Apr 10

[Translation] Greed Destroyed Bob Dylan’s Concert

Written by Charles Liu on Saturday, April 10th, 2010 at 1:05 am
Filed under:-mini-posts, General, music, News | Tags:, , ,
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Recently there were some news about cancelation of Bob Dylan’s concerts in China. Not surprisingly following the usual Western media narrative the dominate theme was the Chinese government had banned Bob Dylan because of censorship, Tibet, the usual.

However, the Chinese netters have been circulating a different story that appeared February this year (UPDATE: also covered by China Music Update in March). According to a music industry insider, Sun Mengjin, cancelation of Dylan’s China concerts had to do with the steep mark up by original concert rights holder (Brokers Brothers) rendering the concert not financially viable for local promoters, and out-of-control greediness in Chinese concert promotion industry:

Greed Destroyed Bob Dylan’s Concert


The rumored Dylan concert ticket sale a month ago had suddenly gone silent. This has caused many loyal Dylan fans pain. However the real chilling fact is everyone seem to be unaware of the reason ticket sale was “canceled”.

I don’t know how many times Dylan’s visit have been promoted, or how many young music lover’s hearts have been broken. Music fans in China, their feelings, are worthless. They are perpetually cheated by a gang of greedy people, even thou the fans obligingly toil for them.

On this side of the pond, everything is an eternal mystery. Every time you are moved to tears, there are always few pairs of eyes behind you watching with glee.

Performance is a business, no doubt about it. In China there are people do concert promotion fairly, many cannot obtain 1st rights meagerly work with 2nd and 3rd rights. Take the Dylan concert as example, his agent reported fee of US$250,000, but certain Taiwan company turn around and selling the rights for US$400,000 per show. This is too black hearted! Even for international agency, the usual agency fee is 15%!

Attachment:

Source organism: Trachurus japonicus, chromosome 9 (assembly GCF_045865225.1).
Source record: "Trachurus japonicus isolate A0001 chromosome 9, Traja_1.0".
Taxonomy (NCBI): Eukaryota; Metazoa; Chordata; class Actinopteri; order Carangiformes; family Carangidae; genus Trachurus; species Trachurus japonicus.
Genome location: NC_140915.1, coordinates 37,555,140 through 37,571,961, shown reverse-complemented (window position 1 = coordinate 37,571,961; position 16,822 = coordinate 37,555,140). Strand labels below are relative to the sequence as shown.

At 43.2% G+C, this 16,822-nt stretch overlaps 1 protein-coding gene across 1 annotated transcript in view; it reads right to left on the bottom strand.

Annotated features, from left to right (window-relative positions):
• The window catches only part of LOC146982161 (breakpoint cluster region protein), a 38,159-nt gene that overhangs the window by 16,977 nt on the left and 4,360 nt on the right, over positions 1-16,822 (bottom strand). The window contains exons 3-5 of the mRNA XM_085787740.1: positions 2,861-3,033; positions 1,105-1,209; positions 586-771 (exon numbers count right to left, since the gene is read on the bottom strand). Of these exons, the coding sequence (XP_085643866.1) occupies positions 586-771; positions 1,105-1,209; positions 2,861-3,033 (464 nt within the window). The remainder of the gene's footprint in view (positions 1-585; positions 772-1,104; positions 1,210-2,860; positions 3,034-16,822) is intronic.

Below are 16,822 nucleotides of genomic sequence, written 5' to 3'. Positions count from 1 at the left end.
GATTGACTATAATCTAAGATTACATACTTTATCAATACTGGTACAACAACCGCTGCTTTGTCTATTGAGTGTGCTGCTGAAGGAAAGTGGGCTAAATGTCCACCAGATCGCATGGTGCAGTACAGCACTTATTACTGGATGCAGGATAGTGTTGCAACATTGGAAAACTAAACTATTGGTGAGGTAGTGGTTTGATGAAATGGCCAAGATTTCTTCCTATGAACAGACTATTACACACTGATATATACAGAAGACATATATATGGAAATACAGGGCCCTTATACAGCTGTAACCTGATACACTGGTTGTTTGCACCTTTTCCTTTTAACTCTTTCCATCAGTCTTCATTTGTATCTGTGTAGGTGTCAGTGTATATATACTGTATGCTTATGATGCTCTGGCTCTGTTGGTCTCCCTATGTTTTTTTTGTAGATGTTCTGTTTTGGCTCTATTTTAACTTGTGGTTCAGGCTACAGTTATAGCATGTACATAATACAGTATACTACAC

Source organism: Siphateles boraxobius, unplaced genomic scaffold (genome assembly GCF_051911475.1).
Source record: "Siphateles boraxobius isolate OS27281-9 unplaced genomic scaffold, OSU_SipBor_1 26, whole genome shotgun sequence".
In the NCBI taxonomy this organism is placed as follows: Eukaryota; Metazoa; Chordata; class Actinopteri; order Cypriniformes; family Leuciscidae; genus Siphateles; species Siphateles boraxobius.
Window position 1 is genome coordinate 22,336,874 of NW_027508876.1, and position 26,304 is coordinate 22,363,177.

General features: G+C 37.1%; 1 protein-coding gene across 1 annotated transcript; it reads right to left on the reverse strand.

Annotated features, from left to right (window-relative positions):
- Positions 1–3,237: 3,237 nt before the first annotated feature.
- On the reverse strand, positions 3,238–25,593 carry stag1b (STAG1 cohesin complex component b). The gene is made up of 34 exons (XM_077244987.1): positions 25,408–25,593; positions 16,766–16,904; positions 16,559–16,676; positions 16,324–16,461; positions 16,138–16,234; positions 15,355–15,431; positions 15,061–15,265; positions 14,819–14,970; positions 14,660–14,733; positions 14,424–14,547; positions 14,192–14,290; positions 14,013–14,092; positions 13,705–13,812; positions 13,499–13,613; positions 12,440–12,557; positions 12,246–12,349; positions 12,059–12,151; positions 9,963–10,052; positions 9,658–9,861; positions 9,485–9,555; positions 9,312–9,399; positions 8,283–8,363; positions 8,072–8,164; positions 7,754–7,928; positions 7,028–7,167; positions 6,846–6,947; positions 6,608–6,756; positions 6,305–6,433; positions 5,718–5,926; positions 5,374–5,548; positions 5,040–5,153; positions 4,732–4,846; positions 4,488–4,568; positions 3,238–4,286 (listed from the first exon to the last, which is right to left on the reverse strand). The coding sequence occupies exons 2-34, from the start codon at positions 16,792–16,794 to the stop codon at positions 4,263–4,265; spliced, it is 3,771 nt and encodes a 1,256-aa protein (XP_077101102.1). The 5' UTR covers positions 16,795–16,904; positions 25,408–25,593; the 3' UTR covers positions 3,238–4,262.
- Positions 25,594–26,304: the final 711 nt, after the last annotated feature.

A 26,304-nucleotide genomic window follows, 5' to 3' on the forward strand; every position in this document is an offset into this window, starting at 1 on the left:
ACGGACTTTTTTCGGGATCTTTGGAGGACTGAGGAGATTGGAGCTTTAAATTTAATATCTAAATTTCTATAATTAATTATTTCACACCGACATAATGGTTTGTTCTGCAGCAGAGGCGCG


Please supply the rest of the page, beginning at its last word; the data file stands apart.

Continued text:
US$400,000 performance fee will not be covered by Shanghai Grand Gymnasium’s 8000 seats. This doesn’t include travel, lodging, venue and equipment rental, other expenses.

I believe there were many reasons behind this concert’s cancelation. Human nature as it was, it doesn’t surprise me anymore. Everyone talk about win-win, but the ultimate losers are the music fans. I haven’t studied much in my life, but human nature I’ve seen plenty.

There’s nothing wrong with promoting concert and making a living. But one cannot be too unethical. For example someone who doesn’t listen to jazz writes a book about it [self deprecating joke; Sun wrote a book about jazz], pretending to be an expert, it’s too perverted!

Another example. A while back in Beijing a friend mentioned he’s looking for sponsors to help out with an inflated US$300,000 fee for Leonard Cohen. I said, are you getting this thru 5 levels of resale (later turned out to be a mere 2-level resale!)

I did not see much of this before, none the less among those who claim to be music enthusiasts, patrons.

For a nation that produced Sanlu powder milk, there are many people who lack business integrity, even humanity. They hum Dylan’s “Blowing in the wind” and their dreams of fortune up their asses are also blown away when they defecate.

One day Dylan will be dead, even sooner he’ll stop signing.

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24 Responses to “[Translation] Greed Destroyed Bob Dylan’s Concert”

  1. Ted Says:

    “Not surprisingly following the usual Western media narrative the dominate theme was the Chinese government had banned Bob Dylan because of censorship, Tibet, the usual.”

    err. check wall street journal, China real time report or James Fallows. Sounds like it might have been the promoter.



  2. Stephanie Says:

    “One day Dylan will be dead, even sooner he’ll stop signing.”

    Have some respect for a legend! Your use of langauage is disgusting and very classless.

  3. Steve Says:

    Dylan Doesn’t Back Out Just Because of Weak Sales or other business problems. From reader Marc Syken, who thinks it really was about censorship: